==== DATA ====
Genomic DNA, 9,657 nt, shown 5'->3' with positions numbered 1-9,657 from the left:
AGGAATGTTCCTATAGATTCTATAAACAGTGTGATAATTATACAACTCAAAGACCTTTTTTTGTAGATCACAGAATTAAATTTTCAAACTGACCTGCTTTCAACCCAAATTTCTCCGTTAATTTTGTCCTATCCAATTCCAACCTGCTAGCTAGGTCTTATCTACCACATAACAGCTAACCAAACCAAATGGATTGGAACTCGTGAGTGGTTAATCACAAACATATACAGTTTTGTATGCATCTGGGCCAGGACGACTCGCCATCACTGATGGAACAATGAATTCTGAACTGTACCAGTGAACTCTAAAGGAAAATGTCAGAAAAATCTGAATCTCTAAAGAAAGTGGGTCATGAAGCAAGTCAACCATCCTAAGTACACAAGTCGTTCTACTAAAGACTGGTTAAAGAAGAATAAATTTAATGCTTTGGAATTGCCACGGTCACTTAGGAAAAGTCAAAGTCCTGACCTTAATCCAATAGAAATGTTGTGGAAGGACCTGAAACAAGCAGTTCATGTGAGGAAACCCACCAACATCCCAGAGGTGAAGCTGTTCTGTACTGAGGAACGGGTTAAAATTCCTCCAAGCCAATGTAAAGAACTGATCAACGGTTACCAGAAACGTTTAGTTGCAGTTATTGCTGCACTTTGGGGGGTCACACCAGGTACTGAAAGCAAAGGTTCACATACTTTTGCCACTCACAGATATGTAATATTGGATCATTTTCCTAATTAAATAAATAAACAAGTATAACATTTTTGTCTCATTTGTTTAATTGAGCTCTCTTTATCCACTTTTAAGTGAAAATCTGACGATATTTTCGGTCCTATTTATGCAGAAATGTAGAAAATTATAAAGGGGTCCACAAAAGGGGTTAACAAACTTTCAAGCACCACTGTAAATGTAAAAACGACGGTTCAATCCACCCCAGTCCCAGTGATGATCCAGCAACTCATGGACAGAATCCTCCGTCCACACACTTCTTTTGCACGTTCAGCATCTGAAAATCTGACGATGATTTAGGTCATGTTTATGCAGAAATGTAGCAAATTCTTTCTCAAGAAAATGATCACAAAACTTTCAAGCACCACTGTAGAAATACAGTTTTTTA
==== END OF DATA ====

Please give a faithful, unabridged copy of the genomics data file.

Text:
Genomic DNA, 9,657 nt, shown 5'->3' with positions numbered 1-9,657 from the left:
AGGAATGTTCCTATAGATTCTATAAACAGTGTGATAATTATACAACTCAAAGACCTTTTTTTGTAGATCACAGAATTAAATTTTCAAACTGACCTGCTTTCAACCCAAATTTCTCCGTTAATTTTGTCCTATCCAATTCCAACCTGCTAGCTAGGTCTTATCTACCACATAACAGCTAACCAAACCAAATGGATTGGAACTCGTGAGTGGTTAATCACAAACATATACAGTTTTGTATGCATCTGGGCCAGGACGACTCGCCATCACTGATGGAACAATGAATTCTGAACTGTACCAGTGAACTCTAAAGGAAAATGTCAGAAAAATCTGAATCTCTAAAGAAAGTGGGTCATGAAGCAAGTCAACCATCCTAAGTACACAAGTCGTTCTACTAAAGACTGGTTAAAGAAGAATAAATTTAATGCTTTGGAATTGCCACGGTCACTTAGGAAAAGTCAAAGTCCTGACCTTAATCCAATAGAAATGTTGTGGAAGGACCTGAAACAAGCAGTTCATGTGAGGAAACCCACCAACATCCCAGAGGTGAAGCTGTTCTGTACTGAGGAACGGGTTAAAATTCCTCCAAGCCAATGTAAAGAACTGATCAACGGTTACCAGAAACGTTTAGTTGCAGTTATTGCTGCACTTTGGGGGGTCACACCAGGTACTGAAAGCAAAGGTTCACATACTTTTGCCACTCACAGATATGTAATATTGGATCATTTTCCTAATTAAATAAATAAACAAGTATAACATTTTTGTCTCATTTGTTTAATTGAGCTCTCTTTATCCACTTTTAAGTGAAAATCTGACGATATTTTCGGTCCTATTTATGCAGAAATGTAGAAAATTATAAAGGGGTCCACAAAAGGGGTTAACAAACTTTCAAGCACCACTGTAAATGTAAAAACGACGGTTCAATCCACCCCAGTCCCAGTGATGATCCAGCAACTCATGGACAGAATCCTCCGTCCACACACTTCTTTTGCACGTTCAGCATCTGAAAATCTGACGATGATTTAGGTCATGTTTATGCAGAAATGTAGCAAATTCTTTCTCAAGAAAATGATCACAAAACTTTCAAGCACCACTGTAGAAATACAGTTTTTTA